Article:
Archive for the ‘Photo Editing’ Category

Melanie Posterized


Click on each image to see a LARGER size.

Recently, I had the pleasure of shooting for the second time with Melanie, a young French model. Here’s one of the closeup portraits we did. Faithful readers will recall I often try to work hands into my portraits to add character and expression.

After making this fairly traditional edit in Photoshop, I decided to try a posterized version, which appears below.


The posterized effect is an “artistic filter” in Photoshop. What do you think? Not to everyone’s taste for sure, but I think it works well for this photograph. To see the posterization more clearly, I’ve put a closeup detail of this image below.

Your comments and reactions are most welcome – either on the blog, in an email or a comment on my Facebook page.

Working both in the studio and on location, photographer Blake Robinson serves the Connecticut communities of Darien, New Canaan, Stamford, Norwalk, Westport and Greenwich.
“Individual, Indelible, Iconic Images”



“Open and Shut”


Click on the image to see it in a LARGER size. 

I’m beginning to do more work in composite images. This is a process where two or more images are combined in one picture. In this picture, which I named “Open and Shut,” three images were used.

Capture0035I photographed Catherine in the studio on a white background. Here’s one of the unedited pictures. I took two pictures in rapid succession, asking her to close her eyes after the first picture, but not move anything else.

The first picture, with her eyes open, is at left. The one with her eyes closed is exactly the same – well, except her eyes are closed. With the image of her eyes closed, I flipped it horizontally in Photoshop. So, as you can see in the final image above, she’s almost a mirror image of herself. Then, I needed a background, so I searched many stock image sites and perhaps looked at a thousand or more pictures.



3d Illustration of Abstract Interior Background or Wallpaper

I wasn’t quite sure what would work well with the two Catherines. After a few hours, I came across the image on the right. With the open windows on the left and blank panels on the right, it seemed the perfect reflection of the two model images. The blue would not have looked natural with the warm tones of the Catherines, so I changed the color of the room in Photoshop.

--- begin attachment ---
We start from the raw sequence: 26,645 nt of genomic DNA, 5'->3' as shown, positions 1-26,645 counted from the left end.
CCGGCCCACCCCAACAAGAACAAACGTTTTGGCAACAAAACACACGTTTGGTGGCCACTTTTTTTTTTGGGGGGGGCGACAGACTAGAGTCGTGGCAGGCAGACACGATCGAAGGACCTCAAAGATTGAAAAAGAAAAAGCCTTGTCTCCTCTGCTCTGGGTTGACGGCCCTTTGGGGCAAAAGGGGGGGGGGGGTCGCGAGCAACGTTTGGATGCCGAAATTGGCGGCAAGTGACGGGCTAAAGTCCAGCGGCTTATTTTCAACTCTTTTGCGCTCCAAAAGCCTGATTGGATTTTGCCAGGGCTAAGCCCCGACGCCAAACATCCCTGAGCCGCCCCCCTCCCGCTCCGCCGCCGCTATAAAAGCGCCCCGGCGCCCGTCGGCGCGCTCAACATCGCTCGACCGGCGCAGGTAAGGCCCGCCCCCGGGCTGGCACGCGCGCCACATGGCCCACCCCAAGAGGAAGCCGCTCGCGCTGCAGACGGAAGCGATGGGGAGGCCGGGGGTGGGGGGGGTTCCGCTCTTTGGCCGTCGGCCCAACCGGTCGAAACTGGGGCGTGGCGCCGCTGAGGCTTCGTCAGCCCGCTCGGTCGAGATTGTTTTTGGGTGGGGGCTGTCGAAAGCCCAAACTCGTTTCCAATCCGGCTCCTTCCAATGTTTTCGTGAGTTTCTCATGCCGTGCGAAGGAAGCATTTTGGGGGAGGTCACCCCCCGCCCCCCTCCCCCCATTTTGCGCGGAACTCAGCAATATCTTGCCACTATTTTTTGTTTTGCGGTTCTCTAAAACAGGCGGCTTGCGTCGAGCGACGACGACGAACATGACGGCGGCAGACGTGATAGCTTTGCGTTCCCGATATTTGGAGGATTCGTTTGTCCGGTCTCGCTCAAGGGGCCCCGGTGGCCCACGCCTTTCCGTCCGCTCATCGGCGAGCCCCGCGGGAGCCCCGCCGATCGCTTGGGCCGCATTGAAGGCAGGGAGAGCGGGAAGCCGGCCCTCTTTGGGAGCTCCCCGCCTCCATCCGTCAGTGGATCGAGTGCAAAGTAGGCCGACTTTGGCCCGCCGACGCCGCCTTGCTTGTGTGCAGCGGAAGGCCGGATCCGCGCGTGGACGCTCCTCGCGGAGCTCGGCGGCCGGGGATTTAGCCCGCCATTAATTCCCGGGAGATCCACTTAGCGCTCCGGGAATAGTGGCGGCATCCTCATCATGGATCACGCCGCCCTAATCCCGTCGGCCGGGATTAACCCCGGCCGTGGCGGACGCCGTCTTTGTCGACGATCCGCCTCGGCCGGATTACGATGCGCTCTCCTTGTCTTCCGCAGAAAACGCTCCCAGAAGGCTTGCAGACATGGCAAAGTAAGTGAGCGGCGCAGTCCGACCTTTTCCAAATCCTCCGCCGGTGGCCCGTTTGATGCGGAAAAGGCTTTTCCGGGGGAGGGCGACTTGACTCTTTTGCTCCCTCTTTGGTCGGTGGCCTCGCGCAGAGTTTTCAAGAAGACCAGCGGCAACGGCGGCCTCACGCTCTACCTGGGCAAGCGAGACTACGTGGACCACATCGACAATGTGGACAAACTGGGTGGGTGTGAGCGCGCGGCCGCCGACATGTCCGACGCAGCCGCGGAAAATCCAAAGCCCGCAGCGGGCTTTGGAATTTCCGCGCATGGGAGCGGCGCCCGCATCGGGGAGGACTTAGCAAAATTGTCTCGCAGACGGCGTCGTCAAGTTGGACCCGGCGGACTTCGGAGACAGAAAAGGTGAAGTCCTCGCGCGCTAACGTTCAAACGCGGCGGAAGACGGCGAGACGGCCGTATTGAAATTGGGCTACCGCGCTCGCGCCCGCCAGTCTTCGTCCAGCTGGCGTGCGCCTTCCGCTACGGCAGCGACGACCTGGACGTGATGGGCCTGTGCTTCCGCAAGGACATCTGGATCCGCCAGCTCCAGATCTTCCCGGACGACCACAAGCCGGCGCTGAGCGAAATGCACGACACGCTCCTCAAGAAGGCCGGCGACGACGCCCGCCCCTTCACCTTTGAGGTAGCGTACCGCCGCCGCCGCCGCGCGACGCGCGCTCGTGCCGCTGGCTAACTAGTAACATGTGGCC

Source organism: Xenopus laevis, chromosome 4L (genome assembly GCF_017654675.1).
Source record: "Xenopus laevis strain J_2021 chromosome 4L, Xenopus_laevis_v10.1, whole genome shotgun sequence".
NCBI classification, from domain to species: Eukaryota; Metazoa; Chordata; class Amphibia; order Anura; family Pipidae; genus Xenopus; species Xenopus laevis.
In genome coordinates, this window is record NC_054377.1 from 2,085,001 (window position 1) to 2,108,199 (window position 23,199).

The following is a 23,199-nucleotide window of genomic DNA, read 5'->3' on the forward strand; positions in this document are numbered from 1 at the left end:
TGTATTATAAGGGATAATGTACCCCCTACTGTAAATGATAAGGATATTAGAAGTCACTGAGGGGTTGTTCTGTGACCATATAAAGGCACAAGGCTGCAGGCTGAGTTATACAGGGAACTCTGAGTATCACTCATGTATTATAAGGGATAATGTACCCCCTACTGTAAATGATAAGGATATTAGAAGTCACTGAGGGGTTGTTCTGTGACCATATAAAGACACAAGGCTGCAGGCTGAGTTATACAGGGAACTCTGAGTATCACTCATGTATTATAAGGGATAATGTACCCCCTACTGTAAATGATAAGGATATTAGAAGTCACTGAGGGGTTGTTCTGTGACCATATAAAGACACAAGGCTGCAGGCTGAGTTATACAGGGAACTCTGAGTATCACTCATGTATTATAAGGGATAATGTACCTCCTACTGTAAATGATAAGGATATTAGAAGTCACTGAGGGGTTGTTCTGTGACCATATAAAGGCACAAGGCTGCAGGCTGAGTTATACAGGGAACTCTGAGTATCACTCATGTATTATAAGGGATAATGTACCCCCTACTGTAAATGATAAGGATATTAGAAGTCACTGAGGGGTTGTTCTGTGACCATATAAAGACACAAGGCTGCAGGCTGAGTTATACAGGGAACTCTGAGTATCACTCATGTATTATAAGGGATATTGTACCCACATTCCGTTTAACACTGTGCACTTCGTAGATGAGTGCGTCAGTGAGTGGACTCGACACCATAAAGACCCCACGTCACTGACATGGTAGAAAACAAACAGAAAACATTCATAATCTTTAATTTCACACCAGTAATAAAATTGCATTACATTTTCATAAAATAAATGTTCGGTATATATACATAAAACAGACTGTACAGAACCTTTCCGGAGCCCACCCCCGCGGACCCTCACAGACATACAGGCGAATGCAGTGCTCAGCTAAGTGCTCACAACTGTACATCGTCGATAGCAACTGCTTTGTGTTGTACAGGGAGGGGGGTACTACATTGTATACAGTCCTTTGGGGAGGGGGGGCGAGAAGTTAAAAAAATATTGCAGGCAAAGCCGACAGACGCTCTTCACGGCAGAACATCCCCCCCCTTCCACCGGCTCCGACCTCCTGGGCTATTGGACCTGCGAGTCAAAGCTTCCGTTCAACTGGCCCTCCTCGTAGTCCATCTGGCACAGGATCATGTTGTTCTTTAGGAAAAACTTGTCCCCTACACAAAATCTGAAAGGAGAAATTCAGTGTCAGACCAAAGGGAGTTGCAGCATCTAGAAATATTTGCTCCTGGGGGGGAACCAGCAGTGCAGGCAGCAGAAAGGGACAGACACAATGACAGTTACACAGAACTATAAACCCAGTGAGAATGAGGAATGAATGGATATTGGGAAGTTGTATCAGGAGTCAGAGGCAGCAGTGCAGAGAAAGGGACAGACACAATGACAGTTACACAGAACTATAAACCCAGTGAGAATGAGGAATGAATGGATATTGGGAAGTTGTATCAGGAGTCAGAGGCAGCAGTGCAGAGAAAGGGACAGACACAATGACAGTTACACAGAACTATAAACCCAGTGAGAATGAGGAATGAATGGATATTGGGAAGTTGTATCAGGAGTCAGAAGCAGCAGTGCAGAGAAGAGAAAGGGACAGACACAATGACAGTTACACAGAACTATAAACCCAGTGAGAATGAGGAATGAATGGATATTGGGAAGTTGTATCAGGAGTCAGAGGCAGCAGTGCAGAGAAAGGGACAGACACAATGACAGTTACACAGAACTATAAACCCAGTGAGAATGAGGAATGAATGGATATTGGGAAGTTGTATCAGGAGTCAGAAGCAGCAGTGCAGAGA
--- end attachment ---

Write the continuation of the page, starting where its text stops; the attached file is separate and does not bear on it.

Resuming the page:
Then – the problem was how to cut Catherine out of her white background. With her hair, this would be really tricky and time-consuming. I’d heard about a service in Thailand that is expert in masking. I sent them the two images and they sent me back cutouts of Catherine on blank backgrounds. Every hair was included – an amazing job.Then I combined the three images in one Photoshop file, placing her in what I felt was a realistic position relative to the background.

One photographer I really like who does a lot or work with composite images is Joel Grimes. Check out his beautiful and creative photographs on his website. Grimes’ work has really inspired me.

Even though I used a stock image for the background and farmed out the masking, this picture took about 6 hours to create in Photoshop. But it was a labor of love. Thanks, Catherine, being such a great model for this project!

Working both in the studio and on location, photographer Blake Robinson serves the Connecticut communities of Darien, New Canaan, Stamford, Norwalk, Westport and Greenwich.

“Individual, Indelible, Iconic Images”




Celebrating Beauty versus Objectifying

by Blake Robinson

December 17th, 2013    1 Comment     Add Comment
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Perhaps too much has been said already about over-retouching of images of women in advertising and in the media in general today. But, I wanted to put my two cents into the mix. This video presents the conventional wisdom on the topic pretty well. Please watch it – then come back here!